18 Aug Are you OK? Mental health in the Hospitality Industry.
Are you OK? No, seriously I mean are you really feeling OK right now?
The majority of us will have been cautiously checking and re-checking our health for months: is that cough something more than a tickle? The day you felt really exhausted and wondered if you had caught something? Is it Hay fever – it must be! Then there was the day you scratched your nose in the supermarket before remembering not to touch your face after searching for hand soap for an hour. Or for some of us knowing that we have been in direct contact with someone who has been diagnosed with Coronavirus or – worse still – lost a loved family member, friend or colleague to the virus.
So, I think it’s fair to say that due to one of the biggest world-wide pandemics in living memory, our health and wellbeing has been at the forefront of our minds……. or has it?
“Health” used to be listed simply in the dictionary as “the state of being free from illness or injury.” The modern interpretation is more complex and wide ranging: “a state of physical, mental and social well-being in which disease and infirmity are absent”.
In spite of having a fairly good understanding of mental illness from both a personal and work perspective, when someone refers to “being in good health” I instantly think of someone that’s physically well! I might be presumptuous, but I would guess that I’m probably not the only one who thinks like this?
In the first week of lockdown, in between wondering when our Client’s venues will reopen and counting the loo rolls, I began to think not just about the economic impact on Hospitality, but more seriously about another hidden challenge to our population: a silent threat creeping up on us that we weren’t on the lookout for that didn’t start with ‘C”…….our Mental Health.
Now regardless of whether you work as a busy Manager in a bar, Chef in a pub, Bartender in a nightclub, CEO of a leisure group, or a Consultant to the industry – we all experienced an abrupt stop to our work existence as we knew it. One moment we were thundering along at our usual manic speed, planning Spring bank holiday weekends, summer events and roof top bar openings, then the next: BAM! Everything stopped, completely. Unless you could ‘chameleon’ your business into a takeaway, the majority of us had a “Closed due to Covid” sign hung on our doors.
The causes of mental health problems within the Industry are well known: long unsocial hours; low pay; high staff turnover; and an extremely busy, high-volume, high-stress environment. Particularly true of the late-night sector if you’ve been running an event that had thousands of party goers through the door until 4am! None of it an ideal environment for Zen like living and a good night’s sleep. And this was before Covid-19 reared its ugly head!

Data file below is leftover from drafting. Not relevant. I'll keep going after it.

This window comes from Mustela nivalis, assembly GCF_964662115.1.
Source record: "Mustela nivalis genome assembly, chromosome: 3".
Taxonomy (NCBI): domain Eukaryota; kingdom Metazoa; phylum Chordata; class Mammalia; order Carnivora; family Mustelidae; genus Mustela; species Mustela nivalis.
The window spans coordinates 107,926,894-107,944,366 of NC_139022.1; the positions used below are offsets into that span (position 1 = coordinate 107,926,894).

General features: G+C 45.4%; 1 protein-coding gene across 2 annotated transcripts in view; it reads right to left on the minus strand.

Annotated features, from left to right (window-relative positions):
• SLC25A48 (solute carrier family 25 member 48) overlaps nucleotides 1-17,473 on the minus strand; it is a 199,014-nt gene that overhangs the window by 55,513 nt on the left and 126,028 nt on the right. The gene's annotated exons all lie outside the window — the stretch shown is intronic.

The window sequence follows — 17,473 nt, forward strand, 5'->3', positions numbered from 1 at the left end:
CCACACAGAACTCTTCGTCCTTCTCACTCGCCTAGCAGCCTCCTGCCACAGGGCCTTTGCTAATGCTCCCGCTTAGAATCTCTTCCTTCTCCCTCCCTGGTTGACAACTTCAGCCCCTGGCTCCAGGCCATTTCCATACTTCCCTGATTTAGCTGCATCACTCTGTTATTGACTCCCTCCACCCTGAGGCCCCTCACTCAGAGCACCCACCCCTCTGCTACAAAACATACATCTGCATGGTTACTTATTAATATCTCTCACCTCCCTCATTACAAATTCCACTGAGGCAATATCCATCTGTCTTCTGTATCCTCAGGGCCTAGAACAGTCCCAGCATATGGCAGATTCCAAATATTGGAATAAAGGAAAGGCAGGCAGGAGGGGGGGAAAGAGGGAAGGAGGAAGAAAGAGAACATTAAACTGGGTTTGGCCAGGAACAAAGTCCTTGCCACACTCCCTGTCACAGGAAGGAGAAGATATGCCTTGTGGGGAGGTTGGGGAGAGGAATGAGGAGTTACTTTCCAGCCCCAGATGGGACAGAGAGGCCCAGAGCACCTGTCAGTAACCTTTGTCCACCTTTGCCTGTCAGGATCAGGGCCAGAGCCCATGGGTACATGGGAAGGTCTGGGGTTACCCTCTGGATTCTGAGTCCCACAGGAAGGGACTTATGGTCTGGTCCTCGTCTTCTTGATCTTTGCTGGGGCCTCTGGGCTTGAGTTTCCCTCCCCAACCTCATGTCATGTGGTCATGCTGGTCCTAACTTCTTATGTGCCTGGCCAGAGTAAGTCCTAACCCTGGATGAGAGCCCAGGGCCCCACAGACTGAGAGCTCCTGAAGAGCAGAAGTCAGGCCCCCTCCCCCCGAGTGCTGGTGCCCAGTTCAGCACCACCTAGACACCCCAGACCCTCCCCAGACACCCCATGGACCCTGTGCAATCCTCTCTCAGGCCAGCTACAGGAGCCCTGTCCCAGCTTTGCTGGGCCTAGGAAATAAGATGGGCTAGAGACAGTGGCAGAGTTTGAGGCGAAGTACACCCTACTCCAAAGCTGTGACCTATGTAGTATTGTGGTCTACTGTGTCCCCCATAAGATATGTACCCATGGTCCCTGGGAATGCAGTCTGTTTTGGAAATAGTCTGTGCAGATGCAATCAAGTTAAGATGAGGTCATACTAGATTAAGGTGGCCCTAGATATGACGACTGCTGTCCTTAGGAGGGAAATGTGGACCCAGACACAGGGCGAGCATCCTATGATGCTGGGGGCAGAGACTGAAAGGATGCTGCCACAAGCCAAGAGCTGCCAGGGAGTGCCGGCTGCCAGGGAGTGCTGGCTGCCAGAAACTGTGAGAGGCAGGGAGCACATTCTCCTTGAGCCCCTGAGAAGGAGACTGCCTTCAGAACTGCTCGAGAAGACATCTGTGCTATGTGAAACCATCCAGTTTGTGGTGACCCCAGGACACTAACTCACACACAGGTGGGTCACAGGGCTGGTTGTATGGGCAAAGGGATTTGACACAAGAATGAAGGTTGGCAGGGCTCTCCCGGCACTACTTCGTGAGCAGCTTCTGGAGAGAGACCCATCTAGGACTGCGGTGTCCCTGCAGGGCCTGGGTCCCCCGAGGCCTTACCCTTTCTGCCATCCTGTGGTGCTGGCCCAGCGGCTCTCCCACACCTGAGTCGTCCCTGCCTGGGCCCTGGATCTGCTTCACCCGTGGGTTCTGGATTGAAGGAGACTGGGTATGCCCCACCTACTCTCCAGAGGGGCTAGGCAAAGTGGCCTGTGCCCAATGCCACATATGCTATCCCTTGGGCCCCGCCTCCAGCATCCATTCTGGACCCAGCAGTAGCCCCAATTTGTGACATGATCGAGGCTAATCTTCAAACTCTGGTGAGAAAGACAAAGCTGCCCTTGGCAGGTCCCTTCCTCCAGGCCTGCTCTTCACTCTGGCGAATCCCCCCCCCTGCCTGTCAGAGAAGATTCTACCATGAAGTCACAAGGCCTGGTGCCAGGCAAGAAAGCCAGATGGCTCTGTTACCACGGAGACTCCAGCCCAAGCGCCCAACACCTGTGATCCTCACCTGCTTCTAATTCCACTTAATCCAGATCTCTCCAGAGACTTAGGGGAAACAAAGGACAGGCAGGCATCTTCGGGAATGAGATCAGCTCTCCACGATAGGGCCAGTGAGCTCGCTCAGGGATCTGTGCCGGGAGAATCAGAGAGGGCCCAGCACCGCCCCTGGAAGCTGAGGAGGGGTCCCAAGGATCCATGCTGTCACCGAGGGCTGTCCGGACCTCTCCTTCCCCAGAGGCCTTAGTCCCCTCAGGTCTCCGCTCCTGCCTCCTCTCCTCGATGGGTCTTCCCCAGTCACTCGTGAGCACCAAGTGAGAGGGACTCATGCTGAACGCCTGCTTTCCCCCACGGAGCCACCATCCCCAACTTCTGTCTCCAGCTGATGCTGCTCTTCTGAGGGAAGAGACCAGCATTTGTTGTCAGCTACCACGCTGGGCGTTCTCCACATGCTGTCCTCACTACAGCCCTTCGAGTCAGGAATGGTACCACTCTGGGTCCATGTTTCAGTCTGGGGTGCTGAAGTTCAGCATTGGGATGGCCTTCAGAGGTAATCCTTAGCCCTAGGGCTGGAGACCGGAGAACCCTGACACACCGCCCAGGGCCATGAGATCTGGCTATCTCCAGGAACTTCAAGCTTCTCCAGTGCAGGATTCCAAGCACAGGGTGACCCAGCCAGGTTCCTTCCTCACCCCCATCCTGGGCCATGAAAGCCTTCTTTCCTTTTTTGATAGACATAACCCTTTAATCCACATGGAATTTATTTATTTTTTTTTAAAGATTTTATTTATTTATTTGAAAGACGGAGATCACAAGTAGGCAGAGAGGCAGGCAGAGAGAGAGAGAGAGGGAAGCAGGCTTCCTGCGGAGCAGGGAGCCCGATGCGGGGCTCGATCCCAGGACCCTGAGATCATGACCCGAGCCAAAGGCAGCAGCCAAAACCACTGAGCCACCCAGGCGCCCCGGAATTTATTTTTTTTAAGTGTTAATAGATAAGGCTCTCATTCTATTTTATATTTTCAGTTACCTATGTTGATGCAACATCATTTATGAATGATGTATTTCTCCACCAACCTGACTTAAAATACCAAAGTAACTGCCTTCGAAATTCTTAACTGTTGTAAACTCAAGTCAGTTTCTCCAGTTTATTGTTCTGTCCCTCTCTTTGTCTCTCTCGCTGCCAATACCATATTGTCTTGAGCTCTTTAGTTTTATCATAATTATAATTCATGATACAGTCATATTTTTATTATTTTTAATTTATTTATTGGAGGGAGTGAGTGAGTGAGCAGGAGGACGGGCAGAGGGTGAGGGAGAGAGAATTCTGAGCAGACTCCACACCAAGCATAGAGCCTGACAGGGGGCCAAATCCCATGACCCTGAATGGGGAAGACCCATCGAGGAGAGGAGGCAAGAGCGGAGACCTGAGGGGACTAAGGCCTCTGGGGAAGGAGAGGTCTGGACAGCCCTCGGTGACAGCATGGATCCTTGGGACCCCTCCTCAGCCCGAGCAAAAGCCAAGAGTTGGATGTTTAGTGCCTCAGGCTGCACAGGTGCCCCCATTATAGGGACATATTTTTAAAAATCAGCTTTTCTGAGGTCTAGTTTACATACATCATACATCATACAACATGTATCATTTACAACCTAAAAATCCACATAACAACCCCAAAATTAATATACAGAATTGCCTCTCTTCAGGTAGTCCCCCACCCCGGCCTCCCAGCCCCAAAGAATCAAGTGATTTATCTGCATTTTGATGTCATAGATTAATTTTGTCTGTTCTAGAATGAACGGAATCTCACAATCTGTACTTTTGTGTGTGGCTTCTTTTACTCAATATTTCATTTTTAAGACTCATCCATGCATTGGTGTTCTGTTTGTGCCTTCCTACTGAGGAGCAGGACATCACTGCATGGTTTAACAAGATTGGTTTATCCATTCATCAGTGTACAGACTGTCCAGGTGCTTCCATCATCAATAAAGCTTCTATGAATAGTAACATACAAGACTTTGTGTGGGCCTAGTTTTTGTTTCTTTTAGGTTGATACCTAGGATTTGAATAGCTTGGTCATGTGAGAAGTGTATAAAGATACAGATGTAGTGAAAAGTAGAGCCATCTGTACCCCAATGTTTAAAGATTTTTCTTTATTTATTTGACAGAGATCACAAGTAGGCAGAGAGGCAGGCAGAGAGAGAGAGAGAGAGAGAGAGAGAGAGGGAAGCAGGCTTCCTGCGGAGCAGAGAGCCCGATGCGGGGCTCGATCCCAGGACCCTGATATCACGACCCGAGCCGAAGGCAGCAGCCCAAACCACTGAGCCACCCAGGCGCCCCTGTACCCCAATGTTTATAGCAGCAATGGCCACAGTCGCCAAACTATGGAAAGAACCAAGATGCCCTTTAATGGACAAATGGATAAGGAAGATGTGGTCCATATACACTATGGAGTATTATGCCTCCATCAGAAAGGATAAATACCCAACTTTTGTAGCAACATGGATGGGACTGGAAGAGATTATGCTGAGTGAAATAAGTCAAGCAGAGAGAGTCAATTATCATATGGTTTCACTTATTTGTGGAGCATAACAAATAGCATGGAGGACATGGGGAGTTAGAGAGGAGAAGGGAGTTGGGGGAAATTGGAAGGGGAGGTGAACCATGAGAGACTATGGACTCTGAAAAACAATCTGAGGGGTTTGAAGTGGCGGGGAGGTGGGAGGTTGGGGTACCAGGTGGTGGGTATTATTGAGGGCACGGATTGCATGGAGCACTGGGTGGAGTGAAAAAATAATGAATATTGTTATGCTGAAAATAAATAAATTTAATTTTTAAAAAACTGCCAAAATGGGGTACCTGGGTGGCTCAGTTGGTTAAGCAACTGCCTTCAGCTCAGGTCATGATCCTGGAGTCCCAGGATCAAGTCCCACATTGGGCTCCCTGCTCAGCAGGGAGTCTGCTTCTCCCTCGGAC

The unexpected and sudden break in our work routine was, initially at least, a welcome rest for many. But a sudden withdrawal from our daily routine, no matter how manic, meant weeks of loneliness and anxiety – particularly for those who live alone or away from loved ones. Add to this the loss of earnings, and anxiety levels were bound to increase, especially for those of us working in a high volume sector where doors to customers are still closed after five months.
What’s the good news?
The good news is that for every £1 invested by businesses in the wellbeing of its employees, they will see a return of around £4. Supporting our colleague’s mental health is not only desirable in itself, but also sound commercial practice because it translates into fewer absences, happier and more productive staff, and an improved bottom line!
So, as we all pick up the pieces of our businesses post lockdown and restore our restaurants, bars, pubs and hotels, we must all be better at putting our people first. We have a moral obligation to look after the teams who work hard to give you their best every single day. They give us their weekends, their bank holidays, their social life, and their family time – they give their absolute all to us, and some who have lost loved ones or worry about shielding if they – or a relative – are in a higher risk category, will be even more anxious.
The very least we can do as Managers, Business owners, and Colleagues, is take the time to ask: “Are you OK?” And if not, ensure they get support and – crucially – a genuinely listening ear.
Dee is an Associate Consultant for Bums on Seats and specialises in training. She is the Bums on Seats Mental Health Champion. Dee has spent over 20 years working in the Hospitality industry managing multiple venues and teams in both operations and sales.